Cybersecurity requires a societal effort


To the surprise of many, Russia has not launched any large-scale cyberattacks against the United States or its NATO allies since invading Ukraine on February 24. But as Western sanctions kick in, Russia’s imports plummet and its GDP threatens to fall 30 percent this year, according to the Institute of International Finance — the United States must be prepared for a cornered Russian bear to be around beats.

Homeland defense typically falls to the federal government, and federal agencies have launched a robust “state-of-the-government” cybersecurity strategy focused on undermining adversaries, fostering network resilience, and sharing cyber threat intelligence with infrastructure operators. However, protecting the critical infrastructure that keeps American society running requires a broader, societal cybersecurity effort involving state governments, businesses, and ordinary citizens.

A decade ago, the concept of cyberattacks on civilian critical infrastructure, particularly health and safety-related facilities, seemed far-fetched. But while the Geneva Conventions may prohibit bombing a hospital, no treaty prohibits a cyber attack on it.

The Russian government has previously attacked civilian infrastructure. As early as 2015, Russian hackers shut down 30 substations in Ukraine and, the FBI and Department of Homeland Security (DHS) warned, began targeting US nuclear plans and other utilities.

Most of the critical infrastructure in the US is run by private companies that cannot defend themselves against nation states without government support. Strengthening the security and resilience of America’s critical infrastructure requires a whole-of-society approach that includes federal and state agencies, the armed forces, infrastructure operators and US citizens.

The first step is to proactively attack the adversary, using legal powers that only the federal government possesses. As part of the Department of Defense’s aggressive “Forward Defense” strategy, the US Cyber ​​Command combats threats early and at the source. For example, in the weeks leading up to the 2020 election, Russian cyber operators were undermined by Cyber ​​Command operations that targeted their systems and sabotage their hacking tools. The military should continue its covert cyber operations and the deployment of cyber-hunting teams to Ukraine and neighboring countries to strengthen partners’ defenses against Russian cyber-attacks.

Second, more government agencies, including at the state level, need to get involved. Some states are training civilians to help officials respond to cyber incidents through initiatives such as Michigan’s Cyber ​​Civilian Corps. State National Guard units, whose personnel bring technical skills from their day-to-day work, have expertise and legal authority to support cyber missions. For example, the Ohio National Guard established a cyber reserve in 2019 to respond to cyberattacks on voting systems, infrastructure operators, and state and local governments. Congress has considered legislation that would create such cyber civil support teams in every state and territorial National Guard.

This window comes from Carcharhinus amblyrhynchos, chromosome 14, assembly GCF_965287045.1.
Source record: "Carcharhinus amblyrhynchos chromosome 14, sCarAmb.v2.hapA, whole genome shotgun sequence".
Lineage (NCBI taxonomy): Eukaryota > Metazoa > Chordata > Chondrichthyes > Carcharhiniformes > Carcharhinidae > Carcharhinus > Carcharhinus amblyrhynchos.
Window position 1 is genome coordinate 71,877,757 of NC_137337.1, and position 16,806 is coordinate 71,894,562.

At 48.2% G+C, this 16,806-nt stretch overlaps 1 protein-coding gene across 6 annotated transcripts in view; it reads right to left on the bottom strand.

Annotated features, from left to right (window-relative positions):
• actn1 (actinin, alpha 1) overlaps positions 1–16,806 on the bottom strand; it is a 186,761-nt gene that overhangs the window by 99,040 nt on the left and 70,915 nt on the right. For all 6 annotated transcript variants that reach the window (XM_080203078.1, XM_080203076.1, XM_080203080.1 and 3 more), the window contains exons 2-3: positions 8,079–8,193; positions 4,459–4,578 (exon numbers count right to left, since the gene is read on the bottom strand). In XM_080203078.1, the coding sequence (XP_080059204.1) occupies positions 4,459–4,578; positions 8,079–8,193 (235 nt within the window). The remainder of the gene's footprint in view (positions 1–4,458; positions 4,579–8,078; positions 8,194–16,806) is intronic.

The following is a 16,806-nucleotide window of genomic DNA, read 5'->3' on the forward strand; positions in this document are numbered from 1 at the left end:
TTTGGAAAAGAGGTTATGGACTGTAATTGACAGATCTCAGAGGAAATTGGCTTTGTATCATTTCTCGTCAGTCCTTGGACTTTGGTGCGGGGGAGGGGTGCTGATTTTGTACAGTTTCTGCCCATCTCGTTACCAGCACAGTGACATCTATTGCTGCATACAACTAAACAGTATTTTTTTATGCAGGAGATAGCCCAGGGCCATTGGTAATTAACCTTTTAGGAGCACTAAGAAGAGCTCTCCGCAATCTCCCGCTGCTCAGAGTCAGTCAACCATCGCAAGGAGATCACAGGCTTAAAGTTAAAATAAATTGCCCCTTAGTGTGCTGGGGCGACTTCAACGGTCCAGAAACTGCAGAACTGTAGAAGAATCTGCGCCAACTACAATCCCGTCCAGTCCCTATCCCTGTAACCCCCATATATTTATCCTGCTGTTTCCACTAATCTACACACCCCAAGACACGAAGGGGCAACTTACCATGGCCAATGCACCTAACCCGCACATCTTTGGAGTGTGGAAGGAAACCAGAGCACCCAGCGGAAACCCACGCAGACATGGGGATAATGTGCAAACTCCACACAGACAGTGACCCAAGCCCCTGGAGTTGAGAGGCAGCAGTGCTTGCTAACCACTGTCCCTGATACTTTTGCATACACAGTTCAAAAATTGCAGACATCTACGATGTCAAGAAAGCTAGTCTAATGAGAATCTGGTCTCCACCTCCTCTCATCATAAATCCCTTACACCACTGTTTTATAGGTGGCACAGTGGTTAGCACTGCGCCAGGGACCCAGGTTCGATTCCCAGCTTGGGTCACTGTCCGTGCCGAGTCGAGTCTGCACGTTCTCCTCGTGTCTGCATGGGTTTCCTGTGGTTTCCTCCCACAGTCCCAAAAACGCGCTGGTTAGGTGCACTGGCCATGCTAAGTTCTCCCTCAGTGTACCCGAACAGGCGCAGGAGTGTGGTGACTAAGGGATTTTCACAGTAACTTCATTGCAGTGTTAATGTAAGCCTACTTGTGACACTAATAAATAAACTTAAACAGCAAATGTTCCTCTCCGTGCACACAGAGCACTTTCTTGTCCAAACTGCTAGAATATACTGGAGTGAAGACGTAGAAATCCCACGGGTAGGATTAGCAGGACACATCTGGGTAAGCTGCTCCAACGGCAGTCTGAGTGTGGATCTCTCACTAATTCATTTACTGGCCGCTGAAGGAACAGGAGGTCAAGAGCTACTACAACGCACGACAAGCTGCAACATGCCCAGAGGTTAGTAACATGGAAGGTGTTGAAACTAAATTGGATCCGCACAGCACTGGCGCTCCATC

Third, both the public and private sectors must improve cyber resilience. This is a challenge given the large number of actors who need to coordinate activities. As Sen Angus King (I-Maine) commented after reading the Cyberspace Solarium Commission report: “We have different authorities. Nobody is really responsible. There’s no real structure for how we’re going to address the cyber threat.” The President should authorize National Cyber ​​Director Chris Inglis to take on that coordinating role.

Building resilience requires government and industry to share information about cyber threats in real-time. The government shares information and defense guidance with the private sector through multiple channels, including the National Security Agency’s Cybersecurity Coordination Center and the DHS’s Joint Cyber ​​Defense Collaborative. The DHS Cybersecurity and Infrastructure Security Agency and other agencies share information with industry-specific information sharing and analysis centers, which they pass on to companies.

The Cybersecurity Information Sharing Act of 2015 authorizes companies to share data with the government, although such transparency is hampered by concerns that customers will sue for data loss and regulators will impose penalties for network breaches. Congress should consider new legal limits on such liabilities to encourage the openness needed to deter attacks.

Fourth, private individuals also play a role. Individuals must take basic cyber hygiene measures to prevent hackers from using their internet-connected devices to attack corporate websites or critical infrastructure. To ensure consumers are given authoritative guidance on what to do, CISA – the government’s lead cybersecurity agency – should expand its mission to include outreach at the household level.

Countering foreign aggression in cyberspace requires coordination and rapid information sharing between intelligence agencies, the military, corporations, infrastructure managers, and individual Americans. In the connected world we live in, such a societal effort is necessary to ensure we can keep the lights on across America, even during a cyberattack.

Isaac Porche is Associate Director of the Applied research laboratory at Penn State University and a member of the board of directors Intelligence and National Security Alliance (INSA), which promotes public-private collaboration on cybersecurity and other national security challenges. Follow him on Twitter @IsaacPorche.


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